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Last Sunday, driving back to Derbyshire from Chester, I caught Open Book on Radio 3 with Matt Haig talking to Mariella Frostrup about the book that changed his life – Jennie, by Paul Gallico. He spoke of how this touching story about a boy who has an accident, goes into a coma, and then awakens as a cat, had a profound influence on his recovery from depression. Recalling the sweet power of Gallico’s writing in The Snow Goose, I’ve decided that Jennie is a book I must read.
As I drove over the rainy hills of Staffordshire, the interview made me think about the first book I remember changing my life. I was on the cusp of adolescence between primary school and high school, and it was early summer. My father, on returning from a fishing trip, gave me a book called Weaver of Dreams, by Elfrida Vipont. I remember him explaining it was about three sisters who wrote novels and became very famous, and their unfortunate brother, who had showed early promise, then failed to live up to everyone’s expectations. It was a slim green hardback with a dust jacket of an ink painting of a turreted city, reminiscent of the work of John Piper. I began reading it the same day.
Weaver of Dreams is a fictional biography of Charlotte Bronte between the ages of four and eighteen, and I couldn’t put it down. Charlotte’s early life, her closeness to her two older sisters, Maria and Elizabeth, who were subjected to cruel treatment and then died at Cowan Bridge School, her return to the parsonage in Haworth, and the unfolding richness of her imaginary world shared with Emily, Branwell and Anne, were brought vividly to life. I was enchanted, and the book was passed round all my friends over the summer months of 1977. I went on to read all the Bronte novels, as many biographies as I could discover, and to learn much of Emily’s poetry by heart. It was Emily I was most in love with, strange, silent Emily, who I later discovered lit up many young lives. For three years I lived a kind of romantic life fuelled by her longing for the Yorkshire moors. Born and living in the city, I too longed for the wildness of the countryside, found city life oppressive and depressing. All my diaries of the time talk of my need for freedom. I’ve scarcely written a poem since, but I became adept at Bronte pastiche, and wish I’d kept those school exercise books, where my English teacher, Mr Smith, had given me top marks and rave reviews. My best friend, Vivien, and I wrote gothic stories set on heather-clad moors, and exchanged notes in tiny handwriting, like the books written by the Bronte children. I took myself extremely seriously in a way only possible during adolescence – and whilst it seems amusing now, I know that in some way I was sustained by those three extraordinary sisters during my own troubled years – the poetic power of their imaginary world, their isolation, their writing.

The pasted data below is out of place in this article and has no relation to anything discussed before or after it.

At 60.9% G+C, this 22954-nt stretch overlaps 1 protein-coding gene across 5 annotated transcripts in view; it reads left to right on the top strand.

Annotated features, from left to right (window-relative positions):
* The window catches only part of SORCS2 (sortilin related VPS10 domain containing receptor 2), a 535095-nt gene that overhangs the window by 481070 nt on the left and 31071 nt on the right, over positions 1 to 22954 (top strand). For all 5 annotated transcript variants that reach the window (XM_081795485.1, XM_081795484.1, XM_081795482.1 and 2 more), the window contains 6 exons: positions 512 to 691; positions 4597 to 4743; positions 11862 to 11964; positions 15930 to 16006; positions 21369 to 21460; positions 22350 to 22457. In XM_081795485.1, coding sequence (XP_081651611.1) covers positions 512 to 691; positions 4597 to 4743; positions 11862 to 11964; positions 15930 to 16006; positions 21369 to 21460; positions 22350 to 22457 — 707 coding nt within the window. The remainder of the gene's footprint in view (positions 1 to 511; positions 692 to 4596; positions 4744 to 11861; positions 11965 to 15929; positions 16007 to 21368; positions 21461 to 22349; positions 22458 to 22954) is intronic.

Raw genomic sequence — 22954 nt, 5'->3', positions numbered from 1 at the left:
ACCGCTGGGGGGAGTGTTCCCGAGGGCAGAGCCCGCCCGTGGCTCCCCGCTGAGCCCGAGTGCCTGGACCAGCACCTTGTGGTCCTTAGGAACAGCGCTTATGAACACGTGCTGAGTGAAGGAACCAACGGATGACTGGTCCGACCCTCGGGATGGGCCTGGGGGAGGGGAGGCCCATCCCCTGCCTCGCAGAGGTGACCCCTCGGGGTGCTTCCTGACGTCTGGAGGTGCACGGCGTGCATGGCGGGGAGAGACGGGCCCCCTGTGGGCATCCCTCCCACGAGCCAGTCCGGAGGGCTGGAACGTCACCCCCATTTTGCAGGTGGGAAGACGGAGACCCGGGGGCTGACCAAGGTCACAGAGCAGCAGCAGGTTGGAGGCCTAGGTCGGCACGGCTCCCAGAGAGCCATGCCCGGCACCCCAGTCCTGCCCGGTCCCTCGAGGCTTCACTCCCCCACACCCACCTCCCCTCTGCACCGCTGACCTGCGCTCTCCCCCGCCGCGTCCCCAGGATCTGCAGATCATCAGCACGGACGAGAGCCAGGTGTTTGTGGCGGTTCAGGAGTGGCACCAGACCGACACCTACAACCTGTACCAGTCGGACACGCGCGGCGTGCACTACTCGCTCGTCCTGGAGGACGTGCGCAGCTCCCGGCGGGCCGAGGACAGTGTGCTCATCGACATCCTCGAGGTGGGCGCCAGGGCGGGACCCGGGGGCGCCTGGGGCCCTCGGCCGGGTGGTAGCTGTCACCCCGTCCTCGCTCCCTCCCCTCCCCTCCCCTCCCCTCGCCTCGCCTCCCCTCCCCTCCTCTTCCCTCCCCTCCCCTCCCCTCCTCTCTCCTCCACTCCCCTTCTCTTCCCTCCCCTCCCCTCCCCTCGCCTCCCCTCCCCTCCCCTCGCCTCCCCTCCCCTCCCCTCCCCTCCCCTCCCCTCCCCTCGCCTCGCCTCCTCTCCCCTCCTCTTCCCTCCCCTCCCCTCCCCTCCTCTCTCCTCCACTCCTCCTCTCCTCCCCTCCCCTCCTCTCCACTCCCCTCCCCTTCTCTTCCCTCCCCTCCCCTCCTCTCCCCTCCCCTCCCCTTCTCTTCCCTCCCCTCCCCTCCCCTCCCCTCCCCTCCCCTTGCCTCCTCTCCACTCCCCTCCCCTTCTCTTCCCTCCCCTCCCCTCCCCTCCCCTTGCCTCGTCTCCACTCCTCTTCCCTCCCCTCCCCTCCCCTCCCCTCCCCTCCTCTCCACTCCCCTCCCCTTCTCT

Tricia Durdey dances, writes, and teaches Pilates.